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Lembeh Strait is a narrow channel separating the islands of Sulawesi and Lembeh.


There are lots of good resorts catering to divers. We chose to stay at the Bahari Family Hotel and rent a small boat. This gives us the flexibility needed for photography.


The strait is known for its critters and crawlers.  It is mainly for photographers. The sites are not deep so you can take your time filming the critters, one by one.  We were diving sometime over 90 mins.


There are a lot of sites, but best is a local guide who can take you to the species you want to record. It is here where I captured some of my best pygmy seahorse pics. On one of the dive sites, there is a very cooperative pygmy seahorse; I spent the whole hour with him.  As well there is an interesting wreck which starts at about 20m going down to about 35m.  It's upright and easy to penetrate.



Most of the diving is in the Bunaken National Marine Park where there are 5 islands: Bunaken, Siladen, Manado Tua, Montehage and Nain. 


Oceanic currents sweep past Bunaken Island bringing a steady supply of nutrients, which means you get a wide variety of marine life from the macro commensal shrimp to wide angle black tip reef sharks and eagle rays.  It's a bit tough for photographers because you never have the right lens at the right moment, but nice for fun divers. 


Unlike Lembeh, there is something for everyone along with the diverse species, critters and reef fish. We explored the dive sites of Bunaken with Cocotinos. 




Komodo is known for Manta rays and strong currents.  But there are also a lot of interesting critters hiding on the hard and soft corals. Water temperature can be cool (25°C) and visibility is usually quite good.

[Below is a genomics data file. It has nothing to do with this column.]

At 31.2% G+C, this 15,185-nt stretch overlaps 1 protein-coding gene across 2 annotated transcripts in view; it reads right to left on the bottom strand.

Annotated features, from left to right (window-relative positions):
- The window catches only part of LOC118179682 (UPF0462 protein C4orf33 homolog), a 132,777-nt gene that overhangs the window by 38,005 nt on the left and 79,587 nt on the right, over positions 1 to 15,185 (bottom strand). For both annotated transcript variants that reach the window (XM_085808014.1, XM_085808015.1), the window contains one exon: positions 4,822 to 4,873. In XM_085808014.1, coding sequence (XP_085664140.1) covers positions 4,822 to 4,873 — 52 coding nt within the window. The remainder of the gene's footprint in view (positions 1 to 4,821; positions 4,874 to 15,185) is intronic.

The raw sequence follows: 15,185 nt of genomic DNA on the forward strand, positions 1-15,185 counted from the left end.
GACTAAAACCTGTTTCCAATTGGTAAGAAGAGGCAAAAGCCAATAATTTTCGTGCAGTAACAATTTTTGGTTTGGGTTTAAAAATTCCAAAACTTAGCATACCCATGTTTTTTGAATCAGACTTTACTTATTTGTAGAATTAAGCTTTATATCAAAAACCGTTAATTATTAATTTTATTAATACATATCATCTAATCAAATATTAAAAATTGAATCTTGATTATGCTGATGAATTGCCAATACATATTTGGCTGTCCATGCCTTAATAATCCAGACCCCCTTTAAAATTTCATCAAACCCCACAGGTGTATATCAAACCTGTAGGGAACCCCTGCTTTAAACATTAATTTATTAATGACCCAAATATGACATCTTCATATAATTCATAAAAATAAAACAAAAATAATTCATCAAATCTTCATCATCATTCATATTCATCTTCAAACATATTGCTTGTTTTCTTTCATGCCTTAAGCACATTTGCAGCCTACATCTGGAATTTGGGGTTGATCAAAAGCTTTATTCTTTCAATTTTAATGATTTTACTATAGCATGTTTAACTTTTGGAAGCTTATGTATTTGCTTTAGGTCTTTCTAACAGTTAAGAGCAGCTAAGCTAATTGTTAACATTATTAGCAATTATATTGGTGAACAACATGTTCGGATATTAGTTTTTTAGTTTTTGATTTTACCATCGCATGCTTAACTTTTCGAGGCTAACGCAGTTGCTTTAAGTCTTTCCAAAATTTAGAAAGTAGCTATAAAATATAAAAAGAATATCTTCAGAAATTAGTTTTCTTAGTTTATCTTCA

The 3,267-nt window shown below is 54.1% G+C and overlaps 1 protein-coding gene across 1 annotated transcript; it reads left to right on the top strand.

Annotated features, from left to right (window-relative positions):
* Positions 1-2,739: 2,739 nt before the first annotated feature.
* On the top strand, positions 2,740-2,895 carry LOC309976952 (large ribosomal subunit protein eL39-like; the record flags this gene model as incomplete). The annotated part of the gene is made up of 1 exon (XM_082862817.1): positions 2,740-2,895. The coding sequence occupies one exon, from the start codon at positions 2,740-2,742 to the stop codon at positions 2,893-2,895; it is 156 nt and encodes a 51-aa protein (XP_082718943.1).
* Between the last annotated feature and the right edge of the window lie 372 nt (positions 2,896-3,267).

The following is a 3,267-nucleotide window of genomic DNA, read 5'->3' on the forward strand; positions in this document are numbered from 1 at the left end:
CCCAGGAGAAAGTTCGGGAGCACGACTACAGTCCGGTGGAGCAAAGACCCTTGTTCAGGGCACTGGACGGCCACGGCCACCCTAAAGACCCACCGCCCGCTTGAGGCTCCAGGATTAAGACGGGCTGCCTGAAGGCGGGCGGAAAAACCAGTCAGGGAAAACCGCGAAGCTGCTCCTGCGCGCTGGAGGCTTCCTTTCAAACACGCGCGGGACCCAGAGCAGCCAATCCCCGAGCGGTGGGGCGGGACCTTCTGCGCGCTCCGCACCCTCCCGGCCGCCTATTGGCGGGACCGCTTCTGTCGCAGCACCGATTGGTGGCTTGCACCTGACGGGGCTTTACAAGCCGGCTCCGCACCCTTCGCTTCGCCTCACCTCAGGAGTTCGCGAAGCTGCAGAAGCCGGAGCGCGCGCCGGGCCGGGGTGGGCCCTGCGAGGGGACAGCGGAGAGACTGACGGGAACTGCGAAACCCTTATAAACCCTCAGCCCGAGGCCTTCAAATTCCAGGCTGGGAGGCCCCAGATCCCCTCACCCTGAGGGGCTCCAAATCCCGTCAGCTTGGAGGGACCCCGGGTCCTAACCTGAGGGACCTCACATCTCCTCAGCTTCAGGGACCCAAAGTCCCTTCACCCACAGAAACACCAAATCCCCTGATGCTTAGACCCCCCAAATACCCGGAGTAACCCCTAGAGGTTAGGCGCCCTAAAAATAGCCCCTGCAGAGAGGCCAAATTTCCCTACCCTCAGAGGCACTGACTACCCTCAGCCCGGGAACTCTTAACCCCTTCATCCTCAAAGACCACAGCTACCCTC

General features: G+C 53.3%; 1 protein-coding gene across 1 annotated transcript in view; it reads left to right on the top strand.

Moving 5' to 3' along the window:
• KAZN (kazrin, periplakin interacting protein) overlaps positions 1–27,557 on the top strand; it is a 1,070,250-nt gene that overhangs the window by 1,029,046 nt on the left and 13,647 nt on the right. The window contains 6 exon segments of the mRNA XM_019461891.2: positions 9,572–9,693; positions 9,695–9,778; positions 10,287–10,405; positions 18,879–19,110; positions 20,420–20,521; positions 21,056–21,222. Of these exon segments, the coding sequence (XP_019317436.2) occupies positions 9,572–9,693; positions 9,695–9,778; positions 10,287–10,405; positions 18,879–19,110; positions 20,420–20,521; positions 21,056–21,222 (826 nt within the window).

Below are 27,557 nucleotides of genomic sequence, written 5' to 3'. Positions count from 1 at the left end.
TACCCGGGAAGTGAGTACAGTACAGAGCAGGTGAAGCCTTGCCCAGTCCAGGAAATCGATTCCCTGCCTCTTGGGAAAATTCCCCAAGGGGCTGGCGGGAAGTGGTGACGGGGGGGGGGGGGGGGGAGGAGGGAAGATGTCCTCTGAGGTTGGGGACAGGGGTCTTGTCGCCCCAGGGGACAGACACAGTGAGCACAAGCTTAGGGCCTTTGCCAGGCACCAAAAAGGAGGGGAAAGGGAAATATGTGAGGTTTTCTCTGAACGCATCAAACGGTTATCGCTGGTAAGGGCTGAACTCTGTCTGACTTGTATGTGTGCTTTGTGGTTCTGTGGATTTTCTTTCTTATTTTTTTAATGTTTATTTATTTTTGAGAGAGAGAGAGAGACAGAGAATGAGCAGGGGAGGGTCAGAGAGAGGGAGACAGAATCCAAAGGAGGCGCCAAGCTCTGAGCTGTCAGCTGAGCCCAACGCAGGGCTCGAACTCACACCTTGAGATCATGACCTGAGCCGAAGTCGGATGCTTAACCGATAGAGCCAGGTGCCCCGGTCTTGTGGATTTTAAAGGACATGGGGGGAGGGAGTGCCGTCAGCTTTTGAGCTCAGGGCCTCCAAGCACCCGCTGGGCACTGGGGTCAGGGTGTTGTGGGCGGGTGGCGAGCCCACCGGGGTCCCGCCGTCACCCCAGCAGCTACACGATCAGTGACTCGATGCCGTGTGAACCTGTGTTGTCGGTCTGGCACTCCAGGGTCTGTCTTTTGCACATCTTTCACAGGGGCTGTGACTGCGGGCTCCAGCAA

Batu Bolong -perhaps the most famous site, Dense with marine life but often overcrowded with divers.  Langkoi Rock-submerged pinnacle, lots of sharks.  Castle Rock-pinnacle with very strong currents, schooling tuna, giant trevallies, Napoleon wrasse, manta rays, sharks, and sometimes dolphins. Tatawa Kecil-nice reef, rock formations and small caves. The water is full of pelagics and sharks, manta rays and sometimes dugong are also there. Manta Alley-usually more than 20 in one dive! many reef sharks, wrasses and schools of giant trevallies! Pillaarsteen-lots of small caves and big walls, turtles, reef sharks, giants trevallies, bamboo shark and giant barracudas.



Derawan is off the beaten track and hard to get to, but it's a real diver, snorkeler and adventurer paradise.


Sangalaki is well-known for manta ray and many turtles, which nest on the island.  If you are lucky you can see turtles hatching at the ranger's station.

Kakaban features sharp drop-offs and strong currents and is well known for shark sightings, especially of leopard sharks, grey reef sharks and the occasional hammerhead. Diving among Kakaban’s sea fans is also a great opportunity to search for pygmy seahorses.  The interior of Kakaban island has a lake filled with stingless jellyfish, gobies and sea snakes. 

Maratua is dominated by currents and big schools of fish. At the mouth of the eastern channel is one of the largest schools of barracuda I have ever seen.




Raja Ampat is made up of four main islands, namely Waigeo in the north, Batanta and Salawati in the middle, and Misool in the south.  We were on the Panunee Liveaboard on the sites south of Waigeo